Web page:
How Ulva lactuca can influence the impacts induced by the rare earth element Gadolinium in Mytilus galloprovincialis? The role of macroalgae in water safety towards marine wildlife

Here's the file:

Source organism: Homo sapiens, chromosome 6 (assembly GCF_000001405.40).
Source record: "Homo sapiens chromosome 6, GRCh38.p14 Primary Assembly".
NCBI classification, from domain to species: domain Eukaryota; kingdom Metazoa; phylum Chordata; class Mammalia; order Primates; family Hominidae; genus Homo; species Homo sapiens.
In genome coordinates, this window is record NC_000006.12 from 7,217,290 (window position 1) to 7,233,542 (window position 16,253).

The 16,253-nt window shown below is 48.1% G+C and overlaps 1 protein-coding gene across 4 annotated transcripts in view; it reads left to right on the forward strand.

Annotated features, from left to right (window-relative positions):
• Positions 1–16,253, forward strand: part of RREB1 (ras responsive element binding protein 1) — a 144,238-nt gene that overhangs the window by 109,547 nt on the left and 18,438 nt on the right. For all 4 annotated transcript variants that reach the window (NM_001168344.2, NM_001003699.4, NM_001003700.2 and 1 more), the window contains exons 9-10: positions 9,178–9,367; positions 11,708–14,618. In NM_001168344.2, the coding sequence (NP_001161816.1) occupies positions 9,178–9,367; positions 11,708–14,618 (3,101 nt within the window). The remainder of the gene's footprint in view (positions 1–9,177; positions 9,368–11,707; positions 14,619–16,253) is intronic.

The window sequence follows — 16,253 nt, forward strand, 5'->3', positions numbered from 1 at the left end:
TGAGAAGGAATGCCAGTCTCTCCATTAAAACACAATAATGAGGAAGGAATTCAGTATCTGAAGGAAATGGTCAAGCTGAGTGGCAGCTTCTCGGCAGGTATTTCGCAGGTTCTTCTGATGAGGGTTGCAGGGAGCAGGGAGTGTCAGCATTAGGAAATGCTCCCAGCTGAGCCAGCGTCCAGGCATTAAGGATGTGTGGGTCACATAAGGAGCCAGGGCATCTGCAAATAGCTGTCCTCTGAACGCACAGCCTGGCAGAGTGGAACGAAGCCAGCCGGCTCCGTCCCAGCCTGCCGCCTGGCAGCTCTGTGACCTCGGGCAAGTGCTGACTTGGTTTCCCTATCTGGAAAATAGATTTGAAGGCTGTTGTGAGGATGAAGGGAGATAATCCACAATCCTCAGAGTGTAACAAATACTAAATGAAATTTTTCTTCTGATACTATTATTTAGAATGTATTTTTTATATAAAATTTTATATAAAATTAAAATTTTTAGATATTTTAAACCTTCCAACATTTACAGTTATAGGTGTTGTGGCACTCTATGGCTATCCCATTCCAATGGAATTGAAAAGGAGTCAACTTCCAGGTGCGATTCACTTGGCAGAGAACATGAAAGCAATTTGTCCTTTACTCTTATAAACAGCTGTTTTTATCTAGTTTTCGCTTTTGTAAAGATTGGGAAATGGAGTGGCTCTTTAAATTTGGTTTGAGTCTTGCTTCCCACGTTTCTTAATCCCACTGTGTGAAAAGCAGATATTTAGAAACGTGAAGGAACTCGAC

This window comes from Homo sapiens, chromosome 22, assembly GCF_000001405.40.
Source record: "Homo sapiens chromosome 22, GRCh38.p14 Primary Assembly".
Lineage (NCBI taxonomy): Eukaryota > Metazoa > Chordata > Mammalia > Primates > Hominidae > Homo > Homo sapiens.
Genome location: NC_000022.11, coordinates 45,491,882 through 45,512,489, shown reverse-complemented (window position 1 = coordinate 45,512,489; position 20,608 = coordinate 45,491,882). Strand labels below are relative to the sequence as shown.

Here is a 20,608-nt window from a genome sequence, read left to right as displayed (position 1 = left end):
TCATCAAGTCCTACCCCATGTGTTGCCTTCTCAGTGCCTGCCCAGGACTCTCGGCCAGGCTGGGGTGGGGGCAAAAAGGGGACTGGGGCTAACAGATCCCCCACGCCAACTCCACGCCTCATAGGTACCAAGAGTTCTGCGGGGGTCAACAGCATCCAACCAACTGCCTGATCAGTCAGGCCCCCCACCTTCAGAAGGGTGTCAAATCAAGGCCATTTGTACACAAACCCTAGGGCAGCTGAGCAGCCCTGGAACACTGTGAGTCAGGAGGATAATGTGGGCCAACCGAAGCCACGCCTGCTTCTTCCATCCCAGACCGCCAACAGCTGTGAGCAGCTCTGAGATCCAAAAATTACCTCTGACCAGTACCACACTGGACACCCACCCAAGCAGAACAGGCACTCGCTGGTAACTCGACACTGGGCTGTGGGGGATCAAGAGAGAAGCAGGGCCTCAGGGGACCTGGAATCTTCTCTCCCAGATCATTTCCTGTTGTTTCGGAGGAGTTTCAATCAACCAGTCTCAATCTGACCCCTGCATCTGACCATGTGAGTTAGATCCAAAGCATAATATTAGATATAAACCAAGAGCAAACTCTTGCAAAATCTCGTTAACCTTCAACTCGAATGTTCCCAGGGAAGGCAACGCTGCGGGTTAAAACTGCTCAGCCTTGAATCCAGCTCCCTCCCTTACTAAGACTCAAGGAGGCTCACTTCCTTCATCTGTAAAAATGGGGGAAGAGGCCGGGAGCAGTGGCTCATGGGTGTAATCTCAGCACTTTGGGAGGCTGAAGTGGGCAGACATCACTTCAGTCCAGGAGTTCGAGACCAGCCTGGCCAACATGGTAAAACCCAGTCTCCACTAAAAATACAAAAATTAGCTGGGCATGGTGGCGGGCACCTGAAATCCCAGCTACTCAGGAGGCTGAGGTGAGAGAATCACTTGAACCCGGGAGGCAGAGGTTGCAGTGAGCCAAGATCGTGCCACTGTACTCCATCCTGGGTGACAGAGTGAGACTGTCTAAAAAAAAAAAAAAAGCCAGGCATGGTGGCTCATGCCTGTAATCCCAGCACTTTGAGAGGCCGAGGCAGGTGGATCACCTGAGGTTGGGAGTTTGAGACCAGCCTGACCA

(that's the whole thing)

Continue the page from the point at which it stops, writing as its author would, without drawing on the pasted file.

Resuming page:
Abstract Rare earth elements (REEs) are gaining growing attention in environmental and ecotoxicological studies due to their economic relevance, wide range of applications and increasing environmental concentrations. Among REEs, special consideration should be given to Gadolinium (Gd), whose wide exploitation as a magnetic resonance imaging (MRI) contrast agent is enhancing the risk of its occurrence in aquatic environments and impacts on aquatic organisms. A promising approach for water decontamination from REEs is sorption, namely through the use of macroalgae and in particular Ulva lactuca that already proved to be an efficient biosorbent for several chemical elements. Therefore, the present study aimed to evaluate the toxicity of Gd, comparing the biochemical effects induced by this element in the presence or absence of algae. Using the bivalve species Mytilus galloprovincialis, Gd toxicity was evaluated by assessing changes on mussels’ metabolic capacity and oxidative status. Results clearly showed the toxicity of Gd but further revealed the capacity of U. lactuca to prevent injuries to M. galloprovincialis, mainly reducing the levels of Gd in water and thus the bioaccumulation and toxicity of this element by the mussels. The results will advance the state of the art not only regarding the effects of REEs but also with regard to the role of algae in accumulation of metals and protection of aquatic organisms, generating new insights on water safety towards aquatic wildlife and highlighting the possibility for resources recovery.